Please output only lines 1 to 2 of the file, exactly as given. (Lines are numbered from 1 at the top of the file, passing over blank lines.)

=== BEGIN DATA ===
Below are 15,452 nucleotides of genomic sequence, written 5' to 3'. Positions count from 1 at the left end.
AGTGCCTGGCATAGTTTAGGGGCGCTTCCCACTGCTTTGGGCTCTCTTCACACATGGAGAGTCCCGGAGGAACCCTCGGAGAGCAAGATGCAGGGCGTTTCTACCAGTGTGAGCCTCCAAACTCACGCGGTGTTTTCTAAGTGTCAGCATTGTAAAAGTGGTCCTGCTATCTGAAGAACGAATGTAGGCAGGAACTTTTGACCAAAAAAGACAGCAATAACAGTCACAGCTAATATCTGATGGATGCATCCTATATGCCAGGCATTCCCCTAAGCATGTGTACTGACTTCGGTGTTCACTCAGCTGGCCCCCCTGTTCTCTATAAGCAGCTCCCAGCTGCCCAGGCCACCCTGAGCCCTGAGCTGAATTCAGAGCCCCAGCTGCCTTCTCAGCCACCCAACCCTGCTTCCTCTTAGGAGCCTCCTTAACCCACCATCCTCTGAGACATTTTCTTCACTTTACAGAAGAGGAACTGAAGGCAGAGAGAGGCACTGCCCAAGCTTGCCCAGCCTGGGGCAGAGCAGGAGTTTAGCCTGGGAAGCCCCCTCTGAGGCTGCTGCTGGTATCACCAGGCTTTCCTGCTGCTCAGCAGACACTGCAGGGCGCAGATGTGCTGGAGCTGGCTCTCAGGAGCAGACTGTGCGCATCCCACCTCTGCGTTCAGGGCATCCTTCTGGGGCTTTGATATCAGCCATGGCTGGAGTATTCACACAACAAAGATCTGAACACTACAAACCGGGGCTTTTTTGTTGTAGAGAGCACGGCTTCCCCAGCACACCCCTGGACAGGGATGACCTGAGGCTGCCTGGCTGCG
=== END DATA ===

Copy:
Below are 15,452 nucleotides of genomic sequence, written 5' to 3'. Positions count from 1 at the left end.
AGTGCCTGGCATAGTTTAGGGGCGCTTCCCACTGCTTTGGGCTCTCTTCACACATGGAGAGTCCCGGAGGAACCCTCGGAGAGCAAGATGCAGGGCGTTTCTACCAGTGTGAGCCTCCAAACTCACGCGGTGTTTTCTAAGTGTCAGCATTGTAAAAGTGGTCCTGCTATCTGAAGAACGAATGTAGGCAGGAACTTTTGACCAAAAAAGACAGCAATAACAGTCACAGCTAATATCTGATGGATGCATCCTATATGCCAGGCATTCCCCTAAGCATGTGTACTGACTTCGGTGTTCACTCAGCTGGCCCCCCTGTTCTCTATAAGCAGCTCCCAGCTGCCCAGGCCACCCTGAGCCCTGAGCTGAATTCAGAGCCCCAGCTGCCTTCTCAGCCACCCAACCCTGCTTCCTCTTAGGAGCCTCCTTAACCCACCATCCTCTGAGACATTTTCTTCACTTTACAGAAGAGGAACTGAAGGCAGAGAGAGGCACTGCCCAAGCTTGCCCAGCCTGGGGCAGAGCAGGAGTTTAGCCTGGGAAGCCCCCTCTGAGGCTGCTGCTGGTATCACCAGGCTTTCCTGCTGCTCAGCAGACACTGCAGGGCGCAGATGTGCTGGAGCTGGCTCTCAGGAGCAGACTGTGCGCATCCCACCTCTGCGTTCAGGGCATCCTTCTGGGGCTTTGATATCAGCCATGGCTGGAGTATTCACACAACAAAGATCTGAACACTACAAACCGGGGCTTTTTTGTTGTAGAGAGCACGGCTTCCCCAGCACACCCCTGGACAGGGATGACCTGAGGCTGCCTGGCTGCG